More positively, such discoveries and surprises have offered a new perspective on the organization of the Church of England, the importance of locality, the role of bishops in diocesan administration, and, more generally, a tantalizing insight into pre-bureaucratic administrative practice. There is a fascinating study to be written here, but there is much that we still do not understand even about the Project’s core records. In the course of our surveys of the records of various dioceses, for example, it has often proved impossible to work out the relationship between two or three overlapping sets of subscription books, all of which cover the same period. Even more intriguing has been evidence of the ability of officials, often many years later, to know precisely where to look to find specific information.
It is premature to talk much about the results of the project, but, even the processes of surveying the records and completing the limited amount of record linkage achieved so far have highlighted some new insights. One of the most fascinating of these is the significance of locality, the dynamics of local clerical communities and the way in which those dynamics changed through our period. A good example of this is the area around Southwell in Nottinghamshire, where there was (and still is) a minster church staffed by a chapter of canons and assisted by minor canons. Like the canons of many cathedrals, the Southwell chapter owned the patronage to a significant number of livings (around 40) and exercised peculiar jurisdiction over about 20. Most of these livings were concentrated in the immediate vicinity. We have already begun to be able to piece together the ways in which the Southwell chapter used its patronage to ensure that minor canons had an adequate income, while at the same time providing adequate pastoral care for some of the poorer livings in its gift. The picture that emerges is one of a remarkably close-knit clerical community in southern Nottinghamshire, centred on Southwell and in which most clergy had some connection with the minster. As agricultural incomes rose in the later eighteenth century, however, the dynamics of this community changed, as minor canons began to resign on being appointed to now relatively lucrative country parishes in the gift of the chapter, posing problems for the canons in maintaining adequate pastoral provision within the minster.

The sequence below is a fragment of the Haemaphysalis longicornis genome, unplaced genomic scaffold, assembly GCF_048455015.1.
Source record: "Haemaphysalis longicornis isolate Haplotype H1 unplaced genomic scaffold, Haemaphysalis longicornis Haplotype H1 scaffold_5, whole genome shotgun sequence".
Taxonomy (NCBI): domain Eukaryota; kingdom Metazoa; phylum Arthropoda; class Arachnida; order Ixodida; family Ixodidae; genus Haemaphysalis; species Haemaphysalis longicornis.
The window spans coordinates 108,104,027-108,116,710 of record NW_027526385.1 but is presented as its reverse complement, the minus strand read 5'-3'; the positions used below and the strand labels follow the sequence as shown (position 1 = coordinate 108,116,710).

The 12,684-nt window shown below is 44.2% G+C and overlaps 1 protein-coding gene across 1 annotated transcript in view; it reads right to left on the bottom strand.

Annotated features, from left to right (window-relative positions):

A second area where it is clear that the Database will also make a major contribution is in our understanding of the survival of the Church through the 1640s and 1650s, the years of civil war and republic. We know a great deal about those Anglican clergy who ‘suffered’ in this period and as much, if not more, about those who could not conform to the restored church in 1660-2.13 We know much less, however, about the ‘vicar of Bray’ figures who survived regime changes. It is worth remembering that at least four-fifths of the clergy in post in 1660 conformed to the Restoration church; their experiences were far more typical than the well-known sufferings of the excluded. But the Database is already accumulating a great deal of evidence about precisely this group.14 Much information has been input about Anglican ordinations during the 1650s, a surprising number of which were of clergy who had been appointed to livings by the interregnum regimes and were clearly officiating as presbyterians or independents. But we are also throwing light on those who began their careers in the early 1640s, were appointed to livings in the 1650s, and then sought episcopal ordination in 1660 or 1661. Equally, there are many who were episcopally ordained before the civil war, who were instituted into livings in the mid-1650s having evidently accommodated themselves to the Cromwellian regime, but who then continued to serve their cures into the 1660s and beyond.
If, however, we turn to look at issues of database design and the point of contact between academic and technical concerns, probably the most difficult problem has been one of the least expected – and least expected, perhaps, because it is not directly concerned with the reconstruction of clerical careers. It concerns the issue of location. Location was mentioned earlier in this paper as one of the elements of the records that is being linked in the Master Database, and some of the results can be seen on the Rochester test web site, where it is possible to view the records relating to a specific church living in the diocese. What happens on the screen, however, is misleadingly simple. What is most often apparent is a series of linked records relating to a particular parish. Early on in the Project, a decision was made to use the parish as the basic unit of location. The Project team remains convinced that this was the right decision, but the implications of it became very complicated as soon as they started to think about the structures that would have to be constructed to enable researchers to run complex searches of the kind that would enable them to look at groups of clergy.